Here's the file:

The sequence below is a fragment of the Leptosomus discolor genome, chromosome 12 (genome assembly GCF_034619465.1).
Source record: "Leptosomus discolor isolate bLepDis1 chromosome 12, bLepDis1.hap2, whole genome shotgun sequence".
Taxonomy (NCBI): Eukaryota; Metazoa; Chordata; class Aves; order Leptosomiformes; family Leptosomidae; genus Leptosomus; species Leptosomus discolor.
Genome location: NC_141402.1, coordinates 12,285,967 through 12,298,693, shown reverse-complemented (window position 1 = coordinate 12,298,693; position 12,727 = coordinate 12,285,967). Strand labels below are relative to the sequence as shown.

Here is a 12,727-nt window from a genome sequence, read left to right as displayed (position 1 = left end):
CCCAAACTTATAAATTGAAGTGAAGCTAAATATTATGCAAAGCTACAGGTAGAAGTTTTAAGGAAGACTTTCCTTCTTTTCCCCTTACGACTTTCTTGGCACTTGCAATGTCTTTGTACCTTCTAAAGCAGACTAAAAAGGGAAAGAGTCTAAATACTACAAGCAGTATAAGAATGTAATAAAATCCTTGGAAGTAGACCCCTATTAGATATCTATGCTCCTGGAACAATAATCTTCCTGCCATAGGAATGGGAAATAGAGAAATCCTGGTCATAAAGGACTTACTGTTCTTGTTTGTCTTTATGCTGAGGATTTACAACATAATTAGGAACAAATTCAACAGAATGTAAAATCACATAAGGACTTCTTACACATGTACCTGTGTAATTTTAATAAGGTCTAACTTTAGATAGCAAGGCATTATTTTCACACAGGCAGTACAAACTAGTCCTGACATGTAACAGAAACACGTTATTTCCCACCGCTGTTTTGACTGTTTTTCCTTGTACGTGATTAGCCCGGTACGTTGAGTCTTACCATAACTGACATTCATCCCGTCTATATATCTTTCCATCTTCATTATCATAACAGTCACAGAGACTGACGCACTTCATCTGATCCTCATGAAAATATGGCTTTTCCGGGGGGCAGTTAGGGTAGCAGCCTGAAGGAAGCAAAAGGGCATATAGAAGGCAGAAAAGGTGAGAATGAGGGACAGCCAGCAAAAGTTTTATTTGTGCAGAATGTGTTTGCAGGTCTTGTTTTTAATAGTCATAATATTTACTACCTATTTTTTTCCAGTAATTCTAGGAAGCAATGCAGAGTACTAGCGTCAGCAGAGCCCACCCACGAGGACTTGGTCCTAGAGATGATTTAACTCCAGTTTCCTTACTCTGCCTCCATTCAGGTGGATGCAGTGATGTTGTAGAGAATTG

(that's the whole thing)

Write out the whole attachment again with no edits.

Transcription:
The sequence below is a fragment of the Leptosomus discolor genome, chromosome 12 (genome assembly GCF_034619465.1).
Source record: "Leptosomus discolor isolate bLepDis1 chromosome 12, bLepDis1.hap2, whole genome shotgun sequence".
Taxonomy (NCBI): Eukaryota; Metazoa; Chordata; class Aves; order Leptosomiformes; family Leptosomidae; genus Leptosomus; species Leptosomus discolor.
Genome location: NC_141402.1, coordinates 12,285,967 through 12,298,693, shown reverse-complemented (window position 1 = coordinate 12,298,693; position 12,727 = coordinate 12,285,967). Strand labels below are relative to the sequence as shown.

Here is a 12,727-nt window from a genome sequence, read left to right as displayed (position 1 = left end):
CCCAAACTTATAAATTGAAGTGAAGCTAAATATTATGCAAAGCTACAGGTAGAAGTTTTAAGGAAGACTTTCCTTCTTTTCCCCTTACGACTTTCTTGGCACTTGCAATGTCTTTGTACCTTCTAAAGCAGACTAAAAAGGGAAAGAGTCTAAATACTACAAGCAGTATAAGAATGTAATAAAATCCTTGGAAGTAGACCCCTATTAGATATCTATGCTCCTGGAACAATAATCTTCCTGCCATAGGAATGGGAAATAGAGAAATCCTGGTCATAAAGGACTTACTGTTCTTGTTTGTCTTTATGCTGAGGATTTACAACATAATTAGGAACAAATTCAACAGAATGTAAAATCACATAAGGACTTCTTACACATGTACCTGTGTAATTTTAATAAGGTCTAACTTTAGATAGCAAGGCATTATTTTCACACAGGCAGTACAAACTAGTCCTGACATGTAACAGAAACACGTTATTTCCCACCGCTGTTTTGACTGTTTTTCCTTGTACGTGATTAGCCCGGTACGTTGAGTCTTACCATAACTGACATTCATCCCGTCTATATATCTTTCCATCTTCATTATCATAACAGTCACAGAGACTGACGCACTTCATCTGATCCTCATGAAAATATGGCTTTTCCGGGGGGCAGTTAGGGTAGCAGCCTGAAGGAAGCAAAAGGGCATATAGAAGGCAGAAAAGGTGAGAATGAGGGACAGCCAGCAAAAGTTTTATTTGTGCAGAATGTGTTTGCAGGTCTTGTTTTTAATAGTCATAATATTTACTACCTATTTTTTTCCAGTAATTCTAGGAAGCAATGCAGAGTACTAGCGTCAGCAGAGCCCACCCACGAGGACTTGGTCCTAGAGATGATTTAACTCCAGTTTCCTTACTCTGCCTCCATTCAGGTGGATGCAGTGATGTTGTAGAGAATTG